School spending, Stonefield suit, and City races: News briefs

The city has settled with Stonefield developer Edens over a stormwater dispute, allowing the largest development project in Albemarle County history to move forward. Photo by Jack Looney. The city has settled with Stonefield developer Edens over a stormwater dispute, allowing the largest development project in Albemarle County history to move forward. Photo by Jack Looney.

Check daily and pick up a copy of the paper Tuesday to for the latest Charlottesville and Albemarle news briefs and stories. Here’s a quick look at some of what we’ve had an eye on for the past week.

County schools face budget gap

The Albemarle County School District is facing a $1.2 million budget shortfall for the coming fiscal year, which officials say will mean cuts in classroom spending, according to a Daily Progress report.

The schools are planning to spend $2.4 million on raises for faculty and staff, and must increase spending by $1.5 million to keep up with expanding enrollment, according to the report. They must also create a mandated online course system, which will come with a $250,000 price tag.

It’s all part of a proposed $155 million school budget—up 2.77 percent from last year. County Supervisors have called for a 76.6-cent tax rate, a slight increase that would steer about $600,000 in new revenue to the schools—not enough to prevent some cuts, officials said, which may mean larger class sizes.

A public hearing on the county budget is set for 6pm Wednesday at the County Office Building on McIntire Road.

Stonefield suit settled

A legal dispute over stormwater management between The Shops at Stonefield developer and the City of Charlottesville has been settled, and according to Charlottesville Tomorrow, Edens will soon proceed with a second phase of the project—the largest in Albemarle County’s history.

Stonefield, the long-anticipated shopping center featuring an IMAX theater, a Trader Joe’s, and several restaurants, is situated in the county, but its stormwater flows into the city. The city issued a citation last June after Edens placed a 72″ pipe underneath U.S. 29 as part of its stormwater management plan. Great Eastern Management, which owns Seminole Square Shopping Center across the street and within the city limits, argued that the pipe would unfairly dump water on its property and could cause flooding.

After months of mediation, Edens posted a $150,000 bond to cover the next five years’ worth of potential stormwater damage, and Charlottesville Tomorrow reported that the city now believes the shopping center presents no downstream threat.

Race for City Council heats up 

A third Democratic candidate is announcing his candidacy for one of the two seats opening on Charlottesville’s City Council. Lifelong city resident Melvin Grady is the nephew of former Mayor Charles Barbour. Grady, 44, graduated from Charlottesville High School and the University of Virginia, and is a math teacher at Buford Middle School. As a father of two, he said giving all children a head start will be one of his top priorities. He told C-VILLE that if elected, he wants to examine Charlottesville’s infrastructure, and focus on providing access to jobs and places like community gardens and the City Market.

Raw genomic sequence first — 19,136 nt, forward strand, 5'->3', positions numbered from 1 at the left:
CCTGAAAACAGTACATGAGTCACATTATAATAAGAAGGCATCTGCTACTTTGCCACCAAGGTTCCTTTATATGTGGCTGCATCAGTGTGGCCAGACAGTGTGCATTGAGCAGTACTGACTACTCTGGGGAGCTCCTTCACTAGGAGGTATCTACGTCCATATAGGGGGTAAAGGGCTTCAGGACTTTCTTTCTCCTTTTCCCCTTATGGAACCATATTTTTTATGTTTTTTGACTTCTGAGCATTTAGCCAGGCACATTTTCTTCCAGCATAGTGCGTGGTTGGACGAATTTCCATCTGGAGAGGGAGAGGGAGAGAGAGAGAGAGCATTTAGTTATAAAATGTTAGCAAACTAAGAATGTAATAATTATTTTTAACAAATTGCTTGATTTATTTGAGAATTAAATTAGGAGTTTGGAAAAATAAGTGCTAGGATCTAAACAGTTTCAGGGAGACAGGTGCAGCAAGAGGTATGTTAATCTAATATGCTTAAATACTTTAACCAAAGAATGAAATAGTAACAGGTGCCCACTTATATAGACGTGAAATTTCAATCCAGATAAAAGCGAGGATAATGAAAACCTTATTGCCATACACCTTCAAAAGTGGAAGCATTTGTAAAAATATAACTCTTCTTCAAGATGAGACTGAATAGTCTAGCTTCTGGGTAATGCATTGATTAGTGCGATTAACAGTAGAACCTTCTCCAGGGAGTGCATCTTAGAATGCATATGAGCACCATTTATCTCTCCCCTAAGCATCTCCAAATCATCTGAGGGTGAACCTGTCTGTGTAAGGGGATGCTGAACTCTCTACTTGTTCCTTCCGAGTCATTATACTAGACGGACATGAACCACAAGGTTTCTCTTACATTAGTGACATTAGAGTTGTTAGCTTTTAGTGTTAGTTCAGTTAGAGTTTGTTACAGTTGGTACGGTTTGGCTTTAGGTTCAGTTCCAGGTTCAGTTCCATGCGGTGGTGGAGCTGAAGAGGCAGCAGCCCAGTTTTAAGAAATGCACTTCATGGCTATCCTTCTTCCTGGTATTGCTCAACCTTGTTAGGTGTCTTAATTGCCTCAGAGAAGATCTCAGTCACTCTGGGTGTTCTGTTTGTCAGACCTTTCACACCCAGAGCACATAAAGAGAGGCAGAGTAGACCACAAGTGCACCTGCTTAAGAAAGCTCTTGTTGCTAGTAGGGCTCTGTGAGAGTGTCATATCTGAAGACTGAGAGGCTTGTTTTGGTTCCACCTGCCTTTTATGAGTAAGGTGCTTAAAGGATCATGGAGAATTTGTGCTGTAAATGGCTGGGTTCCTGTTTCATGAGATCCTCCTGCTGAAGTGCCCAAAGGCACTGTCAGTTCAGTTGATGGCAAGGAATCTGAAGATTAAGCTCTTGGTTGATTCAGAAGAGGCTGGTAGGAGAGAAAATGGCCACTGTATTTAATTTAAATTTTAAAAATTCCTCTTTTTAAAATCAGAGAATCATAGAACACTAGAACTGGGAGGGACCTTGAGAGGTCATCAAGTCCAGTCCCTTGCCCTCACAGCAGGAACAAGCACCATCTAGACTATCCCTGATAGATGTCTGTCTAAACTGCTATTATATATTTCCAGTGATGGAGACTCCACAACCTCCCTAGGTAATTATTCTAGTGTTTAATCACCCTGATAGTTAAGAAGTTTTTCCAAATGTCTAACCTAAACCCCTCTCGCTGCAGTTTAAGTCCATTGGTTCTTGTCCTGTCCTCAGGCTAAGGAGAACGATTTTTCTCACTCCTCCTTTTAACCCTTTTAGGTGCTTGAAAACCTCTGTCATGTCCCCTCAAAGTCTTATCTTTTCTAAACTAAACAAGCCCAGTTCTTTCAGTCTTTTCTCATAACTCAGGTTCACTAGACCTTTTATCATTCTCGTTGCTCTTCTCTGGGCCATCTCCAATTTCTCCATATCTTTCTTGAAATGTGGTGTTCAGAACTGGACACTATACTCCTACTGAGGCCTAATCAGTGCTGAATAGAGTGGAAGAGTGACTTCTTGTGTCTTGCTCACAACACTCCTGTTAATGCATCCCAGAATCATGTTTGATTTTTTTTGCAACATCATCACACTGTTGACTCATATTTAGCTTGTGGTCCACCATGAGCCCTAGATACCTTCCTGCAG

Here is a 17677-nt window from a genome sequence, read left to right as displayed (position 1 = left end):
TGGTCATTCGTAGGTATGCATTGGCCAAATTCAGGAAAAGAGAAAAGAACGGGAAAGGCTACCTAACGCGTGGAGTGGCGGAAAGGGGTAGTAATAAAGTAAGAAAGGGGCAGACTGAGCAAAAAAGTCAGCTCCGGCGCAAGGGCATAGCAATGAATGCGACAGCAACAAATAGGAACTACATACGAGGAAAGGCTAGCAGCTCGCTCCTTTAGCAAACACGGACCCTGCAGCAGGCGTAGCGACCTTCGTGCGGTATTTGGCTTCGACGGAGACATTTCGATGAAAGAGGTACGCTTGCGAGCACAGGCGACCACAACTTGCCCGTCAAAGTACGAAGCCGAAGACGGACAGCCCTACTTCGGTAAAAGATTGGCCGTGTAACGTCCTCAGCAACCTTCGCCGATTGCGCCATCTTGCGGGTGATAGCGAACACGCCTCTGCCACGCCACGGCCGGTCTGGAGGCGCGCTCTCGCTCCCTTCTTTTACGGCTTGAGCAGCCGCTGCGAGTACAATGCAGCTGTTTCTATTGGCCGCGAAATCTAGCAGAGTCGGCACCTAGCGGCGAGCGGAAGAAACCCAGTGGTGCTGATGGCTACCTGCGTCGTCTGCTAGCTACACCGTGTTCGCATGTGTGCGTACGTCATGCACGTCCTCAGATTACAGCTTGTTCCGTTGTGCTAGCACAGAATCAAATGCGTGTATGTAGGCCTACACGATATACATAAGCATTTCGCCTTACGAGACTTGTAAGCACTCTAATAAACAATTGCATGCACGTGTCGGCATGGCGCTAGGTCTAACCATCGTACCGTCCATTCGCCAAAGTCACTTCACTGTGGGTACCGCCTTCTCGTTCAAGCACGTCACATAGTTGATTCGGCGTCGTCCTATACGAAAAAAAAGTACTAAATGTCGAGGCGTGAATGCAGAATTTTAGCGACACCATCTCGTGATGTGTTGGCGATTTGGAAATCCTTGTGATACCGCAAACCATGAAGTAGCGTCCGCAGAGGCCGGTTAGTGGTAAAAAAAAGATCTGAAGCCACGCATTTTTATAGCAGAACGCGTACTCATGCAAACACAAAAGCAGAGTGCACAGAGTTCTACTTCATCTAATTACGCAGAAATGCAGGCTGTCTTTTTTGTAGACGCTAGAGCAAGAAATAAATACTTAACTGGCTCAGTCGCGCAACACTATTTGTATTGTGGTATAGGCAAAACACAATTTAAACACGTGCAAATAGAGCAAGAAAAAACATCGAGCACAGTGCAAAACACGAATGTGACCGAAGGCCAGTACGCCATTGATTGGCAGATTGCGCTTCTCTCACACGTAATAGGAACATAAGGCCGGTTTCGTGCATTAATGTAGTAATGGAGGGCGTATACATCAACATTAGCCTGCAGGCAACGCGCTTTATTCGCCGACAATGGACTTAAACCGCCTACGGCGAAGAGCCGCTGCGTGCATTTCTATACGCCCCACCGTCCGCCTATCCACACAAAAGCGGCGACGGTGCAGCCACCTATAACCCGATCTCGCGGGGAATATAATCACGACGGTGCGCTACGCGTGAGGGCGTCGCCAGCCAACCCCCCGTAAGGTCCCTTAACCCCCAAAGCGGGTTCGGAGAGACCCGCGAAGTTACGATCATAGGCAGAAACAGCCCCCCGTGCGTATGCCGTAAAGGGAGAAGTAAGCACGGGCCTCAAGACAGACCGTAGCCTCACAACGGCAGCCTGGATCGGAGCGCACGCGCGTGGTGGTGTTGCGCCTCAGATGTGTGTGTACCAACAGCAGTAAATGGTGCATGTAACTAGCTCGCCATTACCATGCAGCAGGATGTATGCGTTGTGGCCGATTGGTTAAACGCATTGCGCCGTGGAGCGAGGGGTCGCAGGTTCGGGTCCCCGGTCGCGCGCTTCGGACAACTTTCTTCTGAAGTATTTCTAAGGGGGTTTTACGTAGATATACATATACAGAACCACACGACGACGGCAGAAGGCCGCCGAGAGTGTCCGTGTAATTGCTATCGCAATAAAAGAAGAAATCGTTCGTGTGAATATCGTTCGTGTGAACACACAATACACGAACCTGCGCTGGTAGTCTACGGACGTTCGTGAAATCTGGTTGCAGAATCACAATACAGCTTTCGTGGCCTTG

Current Vice-Mayor Kristin Szakos announced in February that she will run for a second term, and 26-year-old Wes Bellamy announced his candidacy earlier this month. Bellamy, an Atlanta native, teaches computer science at Albemarle High School, and is the founder and chairman of youth mentoring group Helping Young People Evolve and president of the Charlottesville-Albemarle National Alliance of Black School Educators. Both are running as Democrats.

The Democratic primary for the November election will be held June 11.

Transit study, take two

Charlottesville City Councilors got a first look at the updated results of a long-awaited transit study last week, and while the commissioned report on the city’s bus system didn’t propose major changes, the plan isn’t without its detractors, according to Charlottesville Tomorrow.

San Francisco-based transportation consulting firm Nelson Nygaard first held a public hearing on its findings and recommendations in December, but the city sent the company back to the drawing board. At a presentation last Monday, representatives from the firm told Council that much of the city’s transit system works well already, but offered a few suggestions, including a new transit hub at the corner of Jefferson Park Avenue and West Main Street, increased service to Piedmont Virginia Community College and CATEC, and changes to the Route 11 bus circuit that would bring service through either the Greenbrier neighborhood or along Park Street and Rio Road.

A member of the Transit Riders Association of Charlottesville criticized the report for not taking a comprehensive, ground-up approach, and several people raised concerns about route shifts leading to loss of service for some residents.

Council will vote on the proposed changes next month, Charlottesville Tomorrow reported.

HUD says Norris in the clear

The Federal Department of Housing and Urban Development says that City Councilor Dave Norris’ work for the Public Housing Association of Residents while Norris was chair of the Charlottesville Redevelopment and Housing Authority did not pose a conflict of interest.

HUD had noted Norris’ close relationship with PHAR and the fact that the group had paid him nearly $10,000 out of a HUD grant for consulting work in a recently released report that was highly critical of the CRHA. Norris maintained that his long relationship with the residents’ association did not conflict with his work as an elected and appointed official. On Monday, a HUD official confirmed that after looking into the issue, it had deemed there was no financial conflict of interest.—C-VILLE writers

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